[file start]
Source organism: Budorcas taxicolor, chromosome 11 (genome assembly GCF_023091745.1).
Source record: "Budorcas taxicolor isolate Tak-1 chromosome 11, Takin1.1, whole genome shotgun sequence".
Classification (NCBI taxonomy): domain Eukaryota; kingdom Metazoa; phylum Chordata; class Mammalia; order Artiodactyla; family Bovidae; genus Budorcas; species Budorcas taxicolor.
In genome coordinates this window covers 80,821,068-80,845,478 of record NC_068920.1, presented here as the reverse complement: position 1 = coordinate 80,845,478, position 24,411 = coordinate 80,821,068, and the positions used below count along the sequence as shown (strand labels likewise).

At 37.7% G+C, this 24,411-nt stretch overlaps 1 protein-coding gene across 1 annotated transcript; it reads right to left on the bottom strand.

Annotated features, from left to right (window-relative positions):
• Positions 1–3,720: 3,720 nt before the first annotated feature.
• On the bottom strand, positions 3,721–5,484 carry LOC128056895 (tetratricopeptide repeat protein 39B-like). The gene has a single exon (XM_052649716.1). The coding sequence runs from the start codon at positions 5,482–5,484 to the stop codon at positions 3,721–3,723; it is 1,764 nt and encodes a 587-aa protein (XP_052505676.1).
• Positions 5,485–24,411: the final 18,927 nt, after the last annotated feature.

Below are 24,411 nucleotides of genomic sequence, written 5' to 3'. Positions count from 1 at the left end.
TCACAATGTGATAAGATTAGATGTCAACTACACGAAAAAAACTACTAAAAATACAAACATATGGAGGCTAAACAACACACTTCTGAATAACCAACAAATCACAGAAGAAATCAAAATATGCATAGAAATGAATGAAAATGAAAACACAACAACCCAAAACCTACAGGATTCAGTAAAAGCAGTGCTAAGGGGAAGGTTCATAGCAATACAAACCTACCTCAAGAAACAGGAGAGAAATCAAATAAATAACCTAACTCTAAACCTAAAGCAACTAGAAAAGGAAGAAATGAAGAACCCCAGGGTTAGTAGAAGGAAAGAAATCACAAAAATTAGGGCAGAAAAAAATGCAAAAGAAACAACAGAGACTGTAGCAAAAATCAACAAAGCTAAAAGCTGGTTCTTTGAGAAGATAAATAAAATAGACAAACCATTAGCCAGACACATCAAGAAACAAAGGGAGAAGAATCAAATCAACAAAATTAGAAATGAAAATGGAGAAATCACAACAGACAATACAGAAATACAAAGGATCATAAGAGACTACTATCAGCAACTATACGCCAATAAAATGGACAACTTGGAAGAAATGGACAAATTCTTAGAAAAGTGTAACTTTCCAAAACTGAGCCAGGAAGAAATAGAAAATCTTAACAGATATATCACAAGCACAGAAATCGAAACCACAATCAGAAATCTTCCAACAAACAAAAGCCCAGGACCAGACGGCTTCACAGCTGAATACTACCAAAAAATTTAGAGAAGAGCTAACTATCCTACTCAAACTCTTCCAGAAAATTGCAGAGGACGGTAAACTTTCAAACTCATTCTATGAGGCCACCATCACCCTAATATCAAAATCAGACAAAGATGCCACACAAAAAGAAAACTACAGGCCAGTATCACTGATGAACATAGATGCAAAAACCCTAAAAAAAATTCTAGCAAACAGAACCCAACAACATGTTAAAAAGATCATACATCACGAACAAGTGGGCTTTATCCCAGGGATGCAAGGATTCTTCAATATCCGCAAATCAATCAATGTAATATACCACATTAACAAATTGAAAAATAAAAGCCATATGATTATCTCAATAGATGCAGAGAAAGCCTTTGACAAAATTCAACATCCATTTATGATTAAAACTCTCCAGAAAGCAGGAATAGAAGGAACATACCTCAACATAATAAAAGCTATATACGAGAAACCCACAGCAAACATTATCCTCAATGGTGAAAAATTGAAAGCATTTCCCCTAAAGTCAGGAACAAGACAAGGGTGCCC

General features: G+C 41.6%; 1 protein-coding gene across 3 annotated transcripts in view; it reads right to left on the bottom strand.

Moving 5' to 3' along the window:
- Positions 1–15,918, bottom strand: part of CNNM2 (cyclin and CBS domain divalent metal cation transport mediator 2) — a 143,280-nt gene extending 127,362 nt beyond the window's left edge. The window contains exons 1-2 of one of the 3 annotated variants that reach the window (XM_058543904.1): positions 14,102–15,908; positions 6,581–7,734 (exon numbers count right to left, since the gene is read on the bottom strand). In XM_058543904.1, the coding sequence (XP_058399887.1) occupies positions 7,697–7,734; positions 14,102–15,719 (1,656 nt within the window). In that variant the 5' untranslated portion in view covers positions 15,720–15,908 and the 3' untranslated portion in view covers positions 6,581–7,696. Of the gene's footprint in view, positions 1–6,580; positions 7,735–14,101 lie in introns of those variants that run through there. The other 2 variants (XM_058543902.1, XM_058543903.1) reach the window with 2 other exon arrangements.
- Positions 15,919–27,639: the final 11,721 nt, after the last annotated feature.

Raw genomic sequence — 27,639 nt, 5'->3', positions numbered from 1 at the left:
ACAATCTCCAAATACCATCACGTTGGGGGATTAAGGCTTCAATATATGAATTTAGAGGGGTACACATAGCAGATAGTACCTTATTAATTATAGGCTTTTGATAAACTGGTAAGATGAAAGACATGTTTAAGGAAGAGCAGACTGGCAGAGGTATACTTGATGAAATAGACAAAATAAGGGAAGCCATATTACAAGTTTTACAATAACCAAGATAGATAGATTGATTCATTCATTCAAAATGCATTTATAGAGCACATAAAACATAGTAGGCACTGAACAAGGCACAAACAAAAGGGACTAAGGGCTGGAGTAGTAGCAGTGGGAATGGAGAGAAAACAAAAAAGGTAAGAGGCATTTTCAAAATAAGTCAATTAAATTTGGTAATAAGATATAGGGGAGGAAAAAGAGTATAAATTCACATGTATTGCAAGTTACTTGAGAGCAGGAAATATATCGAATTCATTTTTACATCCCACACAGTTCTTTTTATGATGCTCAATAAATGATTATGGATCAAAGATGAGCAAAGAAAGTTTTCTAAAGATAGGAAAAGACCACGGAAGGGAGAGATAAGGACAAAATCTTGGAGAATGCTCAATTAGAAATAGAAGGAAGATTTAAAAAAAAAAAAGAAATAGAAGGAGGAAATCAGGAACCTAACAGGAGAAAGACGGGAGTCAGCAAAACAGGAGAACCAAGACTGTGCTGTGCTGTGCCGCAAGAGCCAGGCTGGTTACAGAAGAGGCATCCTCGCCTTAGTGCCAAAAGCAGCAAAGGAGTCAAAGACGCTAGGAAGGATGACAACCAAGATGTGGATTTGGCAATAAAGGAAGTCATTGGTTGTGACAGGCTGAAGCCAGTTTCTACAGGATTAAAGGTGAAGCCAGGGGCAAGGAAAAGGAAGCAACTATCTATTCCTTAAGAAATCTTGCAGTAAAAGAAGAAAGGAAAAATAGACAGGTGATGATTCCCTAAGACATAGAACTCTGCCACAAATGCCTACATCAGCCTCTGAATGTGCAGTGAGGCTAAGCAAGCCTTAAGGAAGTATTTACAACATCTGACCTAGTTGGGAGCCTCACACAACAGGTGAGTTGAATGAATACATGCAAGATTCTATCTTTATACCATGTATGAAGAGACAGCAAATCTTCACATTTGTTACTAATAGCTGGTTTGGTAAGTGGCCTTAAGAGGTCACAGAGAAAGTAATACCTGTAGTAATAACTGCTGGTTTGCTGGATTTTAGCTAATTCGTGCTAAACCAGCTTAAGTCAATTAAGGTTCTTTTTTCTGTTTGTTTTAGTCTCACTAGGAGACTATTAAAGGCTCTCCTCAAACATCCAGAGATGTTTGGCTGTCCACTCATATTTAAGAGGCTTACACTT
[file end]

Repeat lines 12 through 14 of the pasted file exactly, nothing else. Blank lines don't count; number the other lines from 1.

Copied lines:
General features: G+C 41.6%; 1 protein-coding gene across 3 annotated transcripts in view; it reads right to left on the bottom strand.

Moving 5' to 3' along the window:
- Positions 1–15,918, bottom strand: part of CNNM2 (cyclin and CBS domain divalent metal cation transport mediator 2) — a 143,280-nt gene extending 127,362 nt beyond the window's left edge. The window contains exons 1-2 of one of the 3 annotated variants that reach the window (XM_058543904.1): positions 14,102–15,908; positions 6,581–7,734 (exon numbers count right to left, since the gene is read on the bottom strand). In XM_058543904.1, the coding sequence (XP_058399887.1) occupies positions 7,697–7,734; positions 14,102–15,719 (1,656 nt within the window). In that variant the 5' untranslated portion in view covers positions 15,720–15,908 and the 3' untranslated portion in view covers positions 6,581–7,696. Of the gene's footprint in view, positions 1–6,580; positions 7,735–14,101 lie in introns of those variants that run through there. The other 2 variants (XM_058543902.1, XM_058543903.1) reach the window with 2 other exon arrangements.